Why Bible Teachers Should, Like, Care about Proper English

“Should we split infinitives? Can we say ‘to boldly go where no one has gone before’?” A sharp teenage girl in my church recently asked me this.

Great question. How do we judge what is “correct” English, anyway? And should Bible teachers even, like, care?

My young friend had a ready answer for where we find correct English: the-way-Latin-and-Greek-did-things would have to be the standard, she said, because that’s where English came from—and they didn’t split infinitives. (They couldn’t: each infinitive was one word, like ἀγάπειν and amare.)

I never could have given such an intelligent answer at her age. But unfortunately, it’s just not true. English derives from dozens of languages; other grammars can’t be our standard, or the standard would be hopelessly self-contradictory. Languages do things differently.

Anybody who communicates a great deal will run regularly into the question, “What’s the correct way to say x, y, or z?” This is true for teenage girls still learning to write good and for the grown-up Bible teachers who read the Logos blog. Here are three basic reasons why it’s important for Bible teachers to know where to find the standard for “correct” English, namely what people in fact say or write.

1.  “Correct English” helps you love up.

When Bible teachers give attention to the quality of our English, we are better able to speak the truth persuasively to people above us on the social scale. It helps us love more neighbors.

“Do you see a man skillful in his work? He will stand before kings; he will not stand before obscure men” (Prov 22:29). If educated people don’t say whole ’nother, and if they maintain a rigid distinction between lie and lay, I’d like to be able to produce the correct social passwords when called upon. I don’t want to be the unwitting object of my own editor’s coffee mug slogan: “I AM SILENTLY CORRECTING YOUR GRAMMAR.” If I do break the “rules,” I want to wit it.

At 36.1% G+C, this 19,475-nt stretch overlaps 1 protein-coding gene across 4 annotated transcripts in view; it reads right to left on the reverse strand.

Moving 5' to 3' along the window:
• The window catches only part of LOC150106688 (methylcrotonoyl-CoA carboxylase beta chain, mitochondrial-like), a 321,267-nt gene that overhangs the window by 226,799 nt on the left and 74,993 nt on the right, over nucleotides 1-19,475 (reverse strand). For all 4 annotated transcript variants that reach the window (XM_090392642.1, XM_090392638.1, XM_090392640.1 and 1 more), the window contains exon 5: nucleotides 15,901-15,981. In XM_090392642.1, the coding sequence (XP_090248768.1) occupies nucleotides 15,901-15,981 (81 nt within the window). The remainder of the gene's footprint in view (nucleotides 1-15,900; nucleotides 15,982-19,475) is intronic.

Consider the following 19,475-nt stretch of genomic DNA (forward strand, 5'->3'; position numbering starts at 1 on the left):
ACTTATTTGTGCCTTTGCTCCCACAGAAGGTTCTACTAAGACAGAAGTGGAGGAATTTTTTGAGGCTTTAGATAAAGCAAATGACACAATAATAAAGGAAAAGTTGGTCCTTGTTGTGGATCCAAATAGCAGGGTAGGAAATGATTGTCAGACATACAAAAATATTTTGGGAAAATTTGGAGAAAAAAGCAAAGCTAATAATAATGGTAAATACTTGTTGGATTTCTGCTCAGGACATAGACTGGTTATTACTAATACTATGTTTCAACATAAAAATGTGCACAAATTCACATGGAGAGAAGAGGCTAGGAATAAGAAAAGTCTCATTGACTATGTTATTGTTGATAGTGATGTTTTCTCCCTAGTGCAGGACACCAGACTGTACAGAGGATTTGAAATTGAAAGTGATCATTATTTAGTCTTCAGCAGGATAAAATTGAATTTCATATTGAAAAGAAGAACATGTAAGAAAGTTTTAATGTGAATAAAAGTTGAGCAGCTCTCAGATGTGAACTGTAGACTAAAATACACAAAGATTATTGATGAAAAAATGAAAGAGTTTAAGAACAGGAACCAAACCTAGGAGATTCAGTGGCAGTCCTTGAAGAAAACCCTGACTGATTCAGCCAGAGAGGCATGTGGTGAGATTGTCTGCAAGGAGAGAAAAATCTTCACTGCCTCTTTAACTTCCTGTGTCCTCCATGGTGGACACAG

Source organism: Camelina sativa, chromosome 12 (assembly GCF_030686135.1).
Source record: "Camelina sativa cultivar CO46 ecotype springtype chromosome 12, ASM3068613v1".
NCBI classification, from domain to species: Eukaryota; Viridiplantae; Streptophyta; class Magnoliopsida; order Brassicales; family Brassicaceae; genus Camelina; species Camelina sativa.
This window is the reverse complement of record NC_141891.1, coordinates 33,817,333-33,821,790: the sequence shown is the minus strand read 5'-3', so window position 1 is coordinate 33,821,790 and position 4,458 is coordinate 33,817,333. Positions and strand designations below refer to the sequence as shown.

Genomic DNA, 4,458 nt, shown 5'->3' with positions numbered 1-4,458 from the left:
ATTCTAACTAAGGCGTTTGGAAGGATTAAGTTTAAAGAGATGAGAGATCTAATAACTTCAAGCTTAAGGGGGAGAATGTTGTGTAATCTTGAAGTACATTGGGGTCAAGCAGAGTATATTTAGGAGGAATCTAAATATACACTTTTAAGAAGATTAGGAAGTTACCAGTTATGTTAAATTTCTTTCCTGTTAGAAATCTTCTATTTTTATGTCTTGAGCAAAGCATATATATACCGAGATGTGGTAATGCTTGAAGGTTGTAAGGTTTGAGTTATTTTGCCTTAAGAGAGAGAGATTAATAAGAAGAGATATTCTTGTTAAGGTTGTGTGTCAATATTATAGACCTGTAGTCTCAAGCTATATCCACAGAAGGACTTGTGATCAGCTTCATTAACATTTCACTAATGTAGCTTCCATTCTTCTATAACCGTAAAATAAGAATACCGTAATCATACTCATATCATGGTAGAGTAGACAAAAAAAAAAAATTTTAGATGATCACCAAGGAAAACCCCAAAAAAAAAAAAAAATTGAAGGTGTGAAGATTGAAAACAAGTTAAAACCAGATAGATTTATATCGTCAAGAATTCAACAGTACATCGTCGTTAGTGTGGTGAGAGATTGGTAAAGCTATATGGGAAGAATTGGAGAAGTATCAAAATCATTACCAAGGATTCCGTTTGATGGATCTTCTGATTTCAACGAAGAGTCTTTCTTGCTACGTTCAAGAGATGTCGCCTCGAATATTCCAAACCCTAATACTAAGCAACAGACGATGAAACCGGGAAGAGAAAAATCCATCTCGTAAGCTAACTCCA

Viewed this way, “correct English” is a moving target. I must know my audience. To reach educated people I want to be able to sound educated. The real definition for “correct” English is what educated people in fact say or write.

2. Knowing “correct English”  allows you to purposefully adopt a different standard.

It isn’t always appropriate to use “correct” English. If I’m speaking to an audience of recent immigrants or functionally illiterate down-and-outers, I don’t want to alienate them with my vocabulary or training. I want to love as many neighbors as possible in a way they’ll intuitively feel—in part through moderating my language.

I’ve often heard skillful speakers refuse to come down to the level of their audience. Their elevated vocabulary and obscure illustrations made an otherwise compelling sermon ineffective with their down-to-earth audience. Those preachers should have loved their hearers as themselves by speaking in a way the audience could understand. Sometimes that means breaking “the rules.”

But those speakers have at least one thing working in their favor: you have to know the rules in order to break them skilfully.

If you are confused about what makes something count as “good English,” you won’t be able to bend the rules when that’s what love demands. You’ll be confused about how to speak to a group in the language it best understands. C.S. Lewis, who was nothing if not incredibly smart, famously refined his evangelistic speaking skills in meetings with the regular Georges who made up Britain’s Royal Air Force during WWII. Those talks translated directly into the delightfully simple prose of Mere Christianity. He didn’t introduce errors into his English; he just brought his English out of the rarefied air of Oxonian lecture halls and fit his speech patterns to the people God had given him to influence right then.